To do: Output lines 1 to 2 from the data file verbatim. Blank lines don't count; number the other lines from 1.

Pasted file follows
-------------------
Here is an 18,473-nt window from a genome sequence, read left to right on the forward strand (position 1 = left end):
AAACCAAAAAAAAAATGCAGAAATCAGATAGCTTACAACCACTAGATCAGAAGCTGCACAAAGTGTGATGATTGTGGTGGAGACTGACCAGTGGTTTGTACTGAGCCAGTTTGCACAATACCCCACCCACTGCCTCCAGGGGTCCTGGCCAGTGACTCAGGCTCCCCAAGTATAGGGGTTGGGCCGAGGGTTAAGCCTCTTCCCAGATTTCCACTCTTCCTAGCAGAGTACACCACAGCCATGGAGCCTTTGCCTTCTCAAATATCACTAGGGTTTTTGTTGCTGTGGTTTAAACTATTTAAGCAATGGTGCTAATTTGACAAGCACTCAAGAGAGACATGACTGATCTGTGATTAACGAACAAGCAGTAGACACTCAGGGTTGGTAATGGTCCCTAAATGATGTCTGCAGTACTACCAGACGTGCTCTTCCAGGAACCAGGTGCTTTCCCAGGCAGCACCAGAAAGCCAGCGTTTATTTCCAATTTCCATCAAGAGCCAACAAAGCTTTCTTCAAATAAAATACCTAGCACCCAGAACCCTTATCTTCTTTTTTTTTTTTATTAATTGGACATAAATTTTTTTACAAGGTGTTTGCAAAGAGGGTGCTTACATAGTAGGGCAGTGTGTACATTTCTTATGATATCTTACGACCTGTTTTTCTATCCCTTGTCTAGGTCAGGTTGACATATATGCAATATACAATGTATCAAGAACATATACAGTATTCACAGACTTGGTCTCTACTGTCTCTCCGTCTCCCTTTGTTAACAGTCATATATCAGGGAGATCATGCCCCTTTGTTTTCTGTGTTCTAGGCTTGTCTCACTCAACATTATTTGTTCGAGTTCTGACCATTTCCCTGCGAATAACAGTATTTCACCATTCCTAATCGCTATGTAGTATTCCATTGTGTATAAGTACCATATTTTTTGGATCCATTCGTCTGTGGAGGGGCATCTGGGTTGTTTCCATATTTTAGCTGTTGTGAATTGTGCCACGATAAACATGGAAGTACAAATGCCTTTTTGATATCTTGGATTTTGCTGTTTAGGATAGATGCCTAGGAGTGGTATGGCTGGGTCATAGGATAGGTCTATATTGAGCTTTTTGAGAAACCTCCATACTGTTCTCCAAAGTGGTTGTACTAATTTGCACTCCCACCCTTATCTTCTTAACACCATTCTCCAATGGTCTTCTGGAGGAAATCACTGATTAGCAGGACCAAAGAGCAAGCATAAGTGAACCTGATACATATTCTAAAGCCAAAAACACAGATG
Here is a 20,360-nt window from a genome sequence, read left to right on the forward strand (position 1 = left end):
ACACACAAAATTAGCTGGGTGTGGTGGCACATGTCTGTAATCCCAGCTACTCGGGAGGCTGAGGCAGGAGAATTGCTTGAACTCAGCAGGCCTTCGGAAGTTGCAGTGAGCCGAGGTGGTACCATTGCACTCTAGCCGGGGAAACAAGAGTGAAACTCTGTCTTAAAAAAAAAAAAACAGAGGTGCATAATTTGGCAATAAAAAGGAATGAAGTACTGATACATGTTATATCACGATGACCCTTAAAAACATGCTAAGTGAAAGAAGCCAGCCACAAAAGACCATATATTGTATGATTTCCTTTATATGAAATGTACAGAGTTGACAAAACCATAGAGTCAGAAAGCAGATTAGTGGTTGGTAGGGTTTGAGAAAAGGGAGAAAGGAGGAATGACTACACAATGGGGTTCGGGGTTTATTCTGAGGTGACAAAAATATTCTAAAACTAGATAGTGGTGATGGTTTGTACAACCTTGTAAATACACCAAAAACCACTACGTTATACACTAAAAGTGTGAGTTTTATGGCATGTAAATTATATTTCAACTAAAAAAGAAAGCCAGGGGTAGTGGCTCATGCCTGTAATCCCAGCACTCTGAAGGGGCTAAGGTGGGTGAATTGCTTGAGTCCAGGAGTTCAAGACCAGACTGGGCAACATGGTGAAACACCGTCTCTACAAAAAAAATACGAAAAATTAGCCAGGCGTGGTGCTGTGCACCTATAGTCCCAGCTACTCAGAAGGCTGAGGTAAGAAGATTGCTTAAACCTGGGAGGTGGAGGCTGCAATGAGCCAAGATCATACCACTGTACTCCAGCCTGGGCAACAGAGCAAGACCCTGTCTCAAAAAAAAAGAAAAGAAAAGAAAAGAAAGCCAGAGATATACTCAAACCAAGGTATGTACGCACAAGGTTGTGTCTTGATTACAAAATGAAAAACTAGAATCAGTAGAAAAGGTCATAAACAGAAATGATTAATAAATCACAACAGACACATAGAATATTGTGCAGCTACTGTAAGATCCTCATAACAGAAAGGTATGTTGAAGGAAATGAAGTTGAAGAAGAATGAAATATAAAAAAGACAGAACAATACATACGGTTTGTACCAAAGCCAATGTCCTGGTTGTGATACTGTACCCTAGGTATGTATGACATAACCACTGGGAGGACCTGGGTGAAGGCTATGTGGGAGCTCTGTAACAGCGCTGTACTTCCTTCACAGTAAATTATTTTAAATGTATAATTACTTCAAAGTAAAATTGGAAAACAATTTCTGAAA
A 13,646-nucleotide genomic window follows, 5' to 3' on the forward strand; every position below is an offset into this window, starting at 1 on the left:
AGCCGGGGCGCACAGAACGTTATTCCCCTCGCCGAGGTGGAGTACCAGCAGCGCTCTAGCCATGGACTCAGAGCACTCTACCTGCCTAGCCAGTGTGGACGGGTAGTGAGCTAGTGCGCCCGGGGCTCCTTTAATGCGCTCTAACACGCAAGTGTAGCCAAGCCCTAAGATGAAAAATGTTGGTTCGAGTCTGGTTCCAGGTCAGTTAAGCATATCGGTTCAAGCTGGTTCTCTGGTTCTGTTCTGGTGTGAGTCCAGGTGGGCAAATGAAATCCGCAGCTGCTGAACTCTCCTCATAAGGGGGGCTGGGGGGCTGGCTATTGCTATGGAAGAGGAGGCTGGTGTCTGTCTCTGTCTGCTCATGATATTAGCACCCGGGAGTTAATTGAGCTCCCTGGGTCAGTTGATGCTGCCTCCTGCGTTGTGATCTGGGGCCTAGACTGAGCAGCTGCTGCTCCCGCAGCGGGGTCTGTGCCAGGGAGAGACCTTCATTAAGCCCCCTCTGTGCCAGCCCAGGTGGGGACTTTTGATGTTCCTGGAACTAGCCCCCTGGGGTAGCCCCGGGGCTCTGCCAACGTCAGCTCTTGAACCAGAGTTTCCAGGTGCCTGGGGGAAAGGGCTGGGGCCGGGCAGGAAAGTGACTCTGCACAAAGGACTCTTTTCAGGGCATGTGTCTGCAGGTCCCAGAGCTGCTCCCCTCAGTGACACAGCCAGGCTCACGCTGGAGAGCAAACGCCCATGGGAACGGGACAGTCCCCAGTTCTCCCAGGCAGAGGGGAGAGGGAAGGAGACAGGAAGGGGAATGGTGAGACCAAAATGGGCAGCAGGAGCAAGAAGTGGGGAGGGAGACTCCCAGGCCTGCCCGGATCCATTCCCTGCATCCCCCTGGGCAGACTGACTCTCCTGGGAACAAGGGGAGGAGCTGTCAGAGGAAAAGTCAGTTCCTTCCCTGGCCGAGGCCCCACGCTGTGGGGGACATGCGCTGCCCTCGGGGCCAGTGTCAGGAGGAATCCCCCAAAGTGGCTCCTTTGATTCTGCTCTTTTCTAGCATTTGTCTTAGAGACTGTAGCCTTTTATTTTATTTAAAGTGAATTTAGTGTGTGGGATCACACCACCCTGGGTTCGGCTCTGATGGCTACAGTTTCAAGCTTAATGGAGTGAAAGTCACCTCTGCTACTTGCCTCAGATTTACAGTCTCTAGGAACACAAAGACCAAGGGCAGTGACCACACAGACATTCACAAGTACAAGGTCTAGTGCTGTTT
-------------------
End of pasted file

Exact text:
Here is an 18,473-nt window from a genome sequence, read left to right on the forward strand (position 1 = left end):
AAACCAAAAAAAAAATGCAGAAATCAGATAGCTTACAACCACTAGATCAGAAGCTGCACAAAGTGTGATGATTGTGGTGGAGACTGACCAGTGGTTTGTACTGAGCCAGTTTGCACAATACCCCACCCACTGCCTCCAGGGGTCCTGGCCAGTGACTCAGGCTCCCCAAGTATAGGGGTTGGGCCGAGGGTTAAGCCTCTTCCCAGATTTCCACTCTTCCTAGCAGAGTACACCACAGCCATGGAGCCTTTGCCTTCTCAAATATCACTAGGGTTTTTGTTGCTGTGGTTTAAACTATTTAAGCAATGGTGCTAATTTGACAAGCACTCAAGAGAGACATGACTGATCTGTGATTAACGAACAAGCAGTAGACACTCAGGGTTGGTAATGGTCCCTAAATGATGTCTGCAGTACTACCAGACGTGCTCTTCCAGGAACCAGGTGCTTTCCCAGGCAGCACCAGAAAGCCAGCGTTTATTTCCAATTTCCATCAAGAGCCAACAAAGCTTTCTTCAAATAAAATACCTAGCACCCAGAACCCTTATCTTCTTTTTTTTTTTTATTAATTGGACATAAATTTTTTTACAAGGTGTTTGCAAAGAGGGTGCTTACATAGTAGGGCAGTGTGTACATTTCTTATGATATCTTACGACCTGTTTTTCTATCCCTTGTCTAGGTCAGGTTGACATATATGCAATATACAATGTATCAAGAACATATACAGTATTCACAGACTTGGTCTCTACTGTCTCTCCGTCTCCCTTTGTTAACAGTCATATATCAGGGAGATCATGCCCCTTTGTTTTCTGTGTTCTAGGCTTGTCTCACTCAACATTATTTGTTCGAGTTCTGACCATTTCCCTGCGAATAACAGTATTTCACCATTCCTAATCGCTATGTAGTATTCCATTGTGTATAAGTACCATATTTTTTGGATCCATTCGTCTGTGGAGGGGCATCTGGGTTGTTTCCATATTTTAGCTGTTGTGAATTGTGCCACGATAAACATGGAAGTACAAATGCCTTTTTGATATCTTGGATTTTGCTGTTTAGGATAGATGCCTAGGAGTGGTATGGCTGGGTCATAGGATAGGTCTATATTGAGCTTTTTGAGAAACCTCCATACTGTTCTCCAAAGTGGTTGTACTAATTTGCACTCCCACCCTTATCTTCTTAACACCATTCTCCAATGGTCTTCTGGAGGAAATCACTGATTAGCAGGACCAAAGAGCAAGCATAAGTGAACCTGATACATATTCTAAAGCCAAAAACACAGATG